Freire's approach has been called "deeply contextual" (Chacoff, 1989, p. 49) because in it learning to read and write flows from the discussion of themes of importance to adult learners, drawn from their real-life experiences. Formal language study plays a secondary role to learners' conceptual development. Learners acquire individual reading and writing skills through a process of inquiry into the nature of real-life problems facing the community of learners. In this sense, the Freirean approach can be considered a variant of the whole language approach to literacy described by Newman (1985), Goodman (1986), Hamayan and Pfleger (1987), and Simich-Dudgeon (1989).

The thematic content of literacy education in Freirean programs is drawn from the culture of the participants. In Freirean terms, culture "includes how people labor, create, and make life choices" (Wallerstein, 1983, p. 5). Culture is not a static set of customs, religious beliefs, social attitudes, forms of address and attire, and foods; rather, it is a dynamic process of transformation and change laden with conflicts to resolve and choices to be made both individually and as a community. Jurmo (1987) categorizes Freire as an exponent of "literacy for social change" because Freire argues that unjust social conditions are the cause of illiteracy and that the purpose of adult basic education is to enable learners to participate actively in liberating themselves from the conditions that oppress them.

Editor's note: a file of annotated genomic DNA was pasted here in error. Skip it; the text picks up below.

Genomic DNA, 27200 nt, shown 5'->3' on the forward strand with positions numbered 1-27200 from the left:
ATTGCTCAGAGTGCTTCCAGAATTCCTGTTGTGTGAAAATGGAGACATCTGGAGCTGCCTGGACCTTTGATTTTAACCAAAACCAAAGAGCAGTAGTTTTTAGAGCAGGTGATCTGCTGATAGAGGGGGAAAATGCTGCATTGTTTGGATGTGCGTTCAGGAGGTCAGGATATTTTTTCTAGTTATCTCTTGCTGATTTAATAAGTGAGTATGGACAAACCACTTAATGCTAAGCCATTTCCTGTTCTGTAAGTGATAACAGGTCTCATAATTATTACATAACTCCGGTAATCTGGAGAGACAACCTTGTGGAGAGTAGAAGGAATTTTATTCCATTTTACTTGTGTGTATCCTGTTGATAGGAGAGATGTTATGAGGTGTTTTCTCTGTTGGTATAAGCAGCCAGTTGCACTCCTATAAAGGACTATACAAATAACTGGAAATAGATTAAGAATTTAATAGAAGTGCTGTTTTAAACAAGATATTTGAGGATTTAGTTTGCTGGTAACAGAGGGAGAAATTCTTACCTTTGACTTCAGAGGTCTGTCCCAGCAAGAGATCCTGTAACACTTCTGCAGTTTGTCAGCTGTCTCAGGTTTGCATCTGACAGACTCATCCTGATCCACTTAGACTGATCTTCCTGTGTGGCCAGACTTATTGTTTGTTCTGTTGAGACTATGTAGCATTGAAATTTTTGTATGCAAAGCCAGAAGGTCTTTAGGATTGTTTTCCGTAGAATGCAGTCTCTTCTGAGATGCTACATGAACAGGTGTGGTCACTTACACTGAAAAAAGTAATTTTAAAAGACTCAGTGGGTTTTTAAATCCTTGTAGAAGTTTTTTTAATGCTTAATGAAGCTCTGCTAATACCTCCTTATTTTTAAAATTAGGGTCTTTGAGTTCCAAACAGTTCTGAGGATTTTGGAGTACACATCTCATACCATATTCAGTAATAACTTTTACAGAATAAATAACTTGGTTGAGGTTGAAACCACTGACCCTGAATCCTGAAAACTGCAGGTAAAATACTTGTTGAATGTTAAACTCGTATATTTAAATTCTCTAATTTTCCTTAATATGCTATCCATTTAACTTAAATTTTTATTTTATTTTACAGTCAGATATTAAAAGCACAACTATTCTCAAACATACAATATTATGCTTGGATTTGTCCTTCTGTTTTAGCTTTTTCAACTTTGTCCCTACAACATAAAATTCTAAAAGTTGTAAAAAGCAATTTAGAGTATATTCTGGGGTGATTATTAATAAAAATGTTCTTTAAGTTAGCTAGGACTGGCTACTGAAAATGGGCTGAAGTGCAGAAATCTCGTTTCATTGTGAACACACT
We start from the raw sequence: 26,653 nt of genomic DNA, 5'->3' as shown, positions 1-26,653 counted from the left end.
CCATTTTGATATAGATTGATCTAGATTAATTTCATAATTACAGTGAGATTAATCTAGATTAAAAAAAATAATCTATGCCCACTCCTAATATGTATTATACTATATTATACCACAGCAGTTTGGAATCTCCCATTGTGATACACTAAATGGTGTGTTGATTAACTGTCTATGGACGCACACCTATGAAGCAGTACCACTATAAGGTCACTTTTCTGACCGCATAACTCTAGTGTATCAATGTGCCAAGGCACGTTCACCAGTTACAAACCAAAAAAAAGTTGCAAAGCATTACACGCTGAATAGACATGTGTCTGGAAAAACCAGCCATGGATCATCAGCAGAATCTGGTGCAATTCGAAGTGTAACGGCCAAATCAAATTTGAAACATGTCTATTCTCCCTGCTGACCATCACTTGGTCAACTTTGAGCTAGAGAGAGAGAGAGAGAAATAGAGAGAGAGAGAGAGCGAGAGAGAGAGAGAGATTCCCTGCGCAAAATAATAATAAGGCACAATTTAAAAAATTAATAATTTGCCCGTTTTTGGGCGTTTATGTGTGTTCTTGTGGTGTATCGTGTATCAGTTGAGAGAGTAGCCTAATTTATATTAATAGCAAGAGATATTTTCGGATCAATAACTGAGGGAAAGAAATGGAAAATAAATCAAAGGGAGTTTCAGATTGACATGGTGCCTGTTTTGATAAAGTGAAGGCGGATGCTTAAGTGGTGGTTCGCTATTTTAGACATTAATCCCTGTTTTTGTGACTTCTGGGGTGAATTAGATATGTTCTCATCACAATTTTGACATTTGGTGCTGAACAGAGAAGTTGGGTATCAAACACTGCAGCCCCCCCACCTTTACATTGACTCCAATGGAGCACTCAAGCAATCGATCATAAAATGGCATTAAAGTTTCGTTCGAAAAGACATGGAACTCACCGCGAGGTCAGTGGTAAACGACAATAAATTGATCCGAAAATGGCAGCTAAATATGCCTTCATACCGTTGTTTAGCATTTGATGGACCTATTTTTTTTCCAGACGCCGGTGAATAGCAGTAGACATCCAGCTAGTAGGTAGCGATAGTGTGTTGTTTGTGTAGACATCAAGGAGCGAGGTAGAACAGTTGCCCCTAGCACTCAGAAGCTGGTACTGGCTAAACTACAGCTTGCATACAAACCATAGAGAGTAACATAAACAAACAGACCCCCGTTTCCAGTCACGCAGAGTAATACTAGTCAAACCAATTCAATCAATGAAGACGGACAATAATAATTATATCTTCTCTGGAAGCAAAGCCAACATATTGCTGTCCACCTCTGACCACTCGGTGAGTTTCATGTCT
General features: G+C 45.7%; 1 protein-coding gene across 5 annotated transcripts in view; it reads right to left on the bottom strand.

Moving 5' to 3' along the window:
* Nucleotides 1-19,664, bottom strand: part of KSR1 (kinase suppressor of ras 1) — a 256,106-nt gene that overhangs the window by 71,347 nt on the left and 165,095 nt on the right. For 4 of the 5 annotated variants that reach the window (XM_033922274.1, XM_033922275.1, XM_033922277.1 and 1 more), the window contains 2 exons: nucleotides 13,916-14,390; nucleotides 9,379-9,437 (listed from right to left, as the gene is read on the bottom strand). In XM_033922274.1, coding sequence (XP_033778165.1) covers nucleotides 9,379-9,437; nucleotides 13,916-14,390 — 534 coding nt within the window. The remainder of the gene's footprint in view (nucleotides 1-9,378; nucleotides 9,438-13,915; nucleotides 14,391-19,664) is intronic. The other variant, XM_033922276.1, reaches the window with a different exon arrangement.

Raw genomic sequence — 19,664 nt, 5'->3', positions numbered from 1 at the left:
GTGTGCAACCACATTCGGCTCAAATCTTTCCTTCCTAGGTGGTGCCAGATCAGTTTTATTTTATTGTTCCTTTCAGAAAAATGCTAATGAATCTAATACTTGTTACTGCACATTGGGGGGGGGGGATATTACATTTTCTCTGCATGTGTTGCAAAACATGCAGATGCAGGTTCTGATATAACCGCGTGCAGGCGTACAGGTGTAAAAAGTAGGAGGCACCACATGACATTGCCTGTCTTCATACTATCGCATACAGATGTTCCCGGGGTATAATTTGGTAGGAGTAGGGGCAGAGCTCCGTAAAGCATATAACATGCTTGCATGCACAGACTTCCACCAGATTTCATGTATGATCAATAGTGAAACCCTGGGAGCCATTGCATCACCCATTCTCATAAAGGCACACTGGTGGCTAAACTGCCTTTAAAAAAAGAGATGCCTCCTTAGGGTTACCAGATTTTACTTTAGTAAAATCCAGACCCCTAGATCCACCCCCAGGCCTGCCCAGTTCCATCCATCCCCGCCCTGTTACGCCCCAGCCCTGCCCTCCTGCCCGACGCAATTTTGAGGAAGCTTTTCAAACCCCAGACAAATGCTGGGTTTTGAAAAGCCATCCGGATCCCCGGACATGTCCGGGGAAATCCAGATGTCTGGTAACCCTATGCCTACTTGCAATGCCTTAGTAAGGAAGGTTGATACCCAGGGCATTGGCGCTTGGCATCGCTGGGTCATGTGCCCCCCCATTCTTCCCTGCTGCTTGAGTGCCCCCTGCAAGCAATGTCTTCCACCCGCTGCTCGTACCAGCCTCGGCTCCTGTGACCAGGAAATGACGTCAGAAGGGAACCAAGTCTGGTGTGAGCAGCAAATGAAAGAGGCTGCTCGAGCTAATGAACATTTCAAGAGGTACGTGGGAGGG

This liberatory aspect of Freire's philosophy is important for program management as well as for learning. Many programs following the Freirean approach have adopted management structures that give students significant control over the direction of present and future educational activities (Jurmo, 1987; Collins, Balmuth, & Jean, 1989).